Reality TV: Does It Pay to Apply?

by Lauren Lyons Cole on 5 October 2010 1 comment

Reality television has exploded in recent years with top stars bringing in large sums for their exploits. Kate Gosselin of "Kate Plus 8" reportedly makes $250,000 per episode. Mike "The Situation" Sorrentino of the Jersey Shore will make $5 million in 2010. And Kim Kardashian makes about that much annually.

You may not have eight kids or live in New Jersey, but what if you'd like to update your kitchen? While most of us are probably happier watching TV than appearing on it, there are financial benefits to reality television that could make applying for a show worthwhile.

Do It Yourself

After purchasing a pre-war apartment, New York City-based artist Ariana Boussard-Reifel got an idea."The apartment was in disastrous condition with holes in the walls and floor, exposed electrical wires and general chaos," said Boussard-Reifel. "It had to be gutted and I knew that to renovate it to my level of taste was going to be out of my budget."

Rather than rack up debt to complete the renovation, she decided to try her luck on reality TV. She ended up on a show called "10 Grand in Your Hand" on the DIY network. "I had been watching the DIY channel to pick up skills and thought: Why can't I be on this?" said Boussard-Reifel. Thanks to the show, she saved nearly $16,000 on a renovation worth $30,000. Sponsors donated high-end products, including $2,000 in Kohler sinks and faucets, and $6,000 in exotic and sustainable hardwood flooring.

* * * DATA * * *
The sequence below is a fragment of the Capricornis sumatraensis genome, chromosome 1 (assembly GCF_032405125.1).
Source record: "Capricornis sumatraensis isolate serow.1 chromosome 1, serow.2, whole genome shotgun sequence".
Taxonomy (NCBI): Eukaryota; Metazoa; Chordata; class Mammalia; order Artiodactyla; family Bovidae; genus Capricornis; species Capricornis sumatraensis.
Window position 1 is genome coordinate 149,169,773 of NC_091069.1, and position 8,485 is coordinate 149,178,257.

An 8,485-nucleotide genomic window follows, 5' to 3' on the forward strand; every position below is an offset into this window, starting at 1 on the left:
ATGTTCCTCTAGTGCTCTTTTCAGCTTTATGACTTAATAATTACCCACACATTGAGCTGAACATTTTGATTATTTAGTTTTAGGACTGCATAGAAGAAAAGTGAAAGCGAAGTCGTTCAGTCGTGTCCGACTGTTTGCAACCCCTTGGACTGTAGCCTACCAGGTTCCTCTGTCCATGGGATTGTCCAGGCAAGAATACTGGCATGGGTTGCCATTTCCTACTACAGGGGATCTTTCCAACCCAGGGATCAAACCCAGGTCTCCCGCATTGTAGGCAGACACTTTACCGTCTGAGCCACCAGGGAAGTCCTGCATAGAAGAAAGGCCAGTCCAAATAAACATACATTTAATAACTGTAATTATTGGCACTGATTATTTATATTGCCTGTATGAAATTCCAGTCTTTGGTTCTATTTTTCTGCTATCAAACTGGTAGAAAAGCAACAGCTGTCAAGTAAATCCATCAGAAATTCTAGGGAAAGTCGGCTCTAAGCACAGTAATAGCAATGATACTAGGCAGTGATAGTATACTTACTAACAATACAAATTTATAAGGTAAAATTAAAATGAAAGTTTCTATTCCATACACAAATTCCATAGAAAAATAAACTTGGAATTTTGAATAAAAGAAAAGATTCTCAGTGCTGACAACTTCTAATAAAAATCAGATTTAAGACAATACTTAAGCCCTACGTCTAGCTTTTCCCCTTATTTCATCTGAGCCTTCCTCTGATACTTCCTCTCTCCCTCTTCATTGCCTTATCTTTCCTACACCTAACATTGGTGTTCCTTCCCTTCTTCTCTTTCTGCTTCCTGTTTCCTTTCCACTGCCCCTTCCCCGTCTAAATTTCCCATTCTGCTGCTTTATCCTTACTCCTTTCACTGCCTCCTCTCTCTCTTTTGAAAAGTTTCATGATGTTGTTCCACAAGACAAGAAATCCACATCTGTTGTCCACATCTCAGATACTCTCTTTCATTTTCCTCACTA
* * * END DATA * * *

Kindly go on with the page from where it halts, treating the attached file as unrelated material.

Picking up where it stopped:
Being on the show had other benefits too — like a set deadline for her project. Doing the work herself meant she maintained control over aesthetic decisions, which was important to her. "The apartment is now quite beautiful, all new and I have a great story to tell guests," she said.

Tell Your Story

There's no harm in applying for a reality show that might help you reach a goal quicker than an old-fashioned savings plan. Whether you want to remodel your kitchen, travel the world, or buy a new wardrobe, there is a reality show for your dream. The key is convincing a casting director that you're the best choice for the show.

"Think about who you are and what you have to offer. You may not think the fact that you are from a small farm town or can speak five languages because you moved a lot as a kid with Army parents is interesting, but to the millions that are watching, these qualities are exactly what make you so endearing," Risa Tanania, a top reality casting director in New York City, says.

Casting directors have an uncanny ability to read people, often forming an opinion within two minutes. When submitting a video or going to an audition, catch their attention quickly. "This isn't to say you should juggle while you speak. Frankly, that gets a little annoying. But consider your energy at your highest point and then multiply that by 10," recommends Tanania. "Get excited. If you aren't excited about the prospect of being on the show, why would we be [excited] about watching you?"

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Brittany B

Wow. What a great idea. I love watching reality shows because it is a study in human behavior. It never occurred to me that beyond the possibility of becoming famous, there could be actual rewards (new kitchen). Thanks for the article.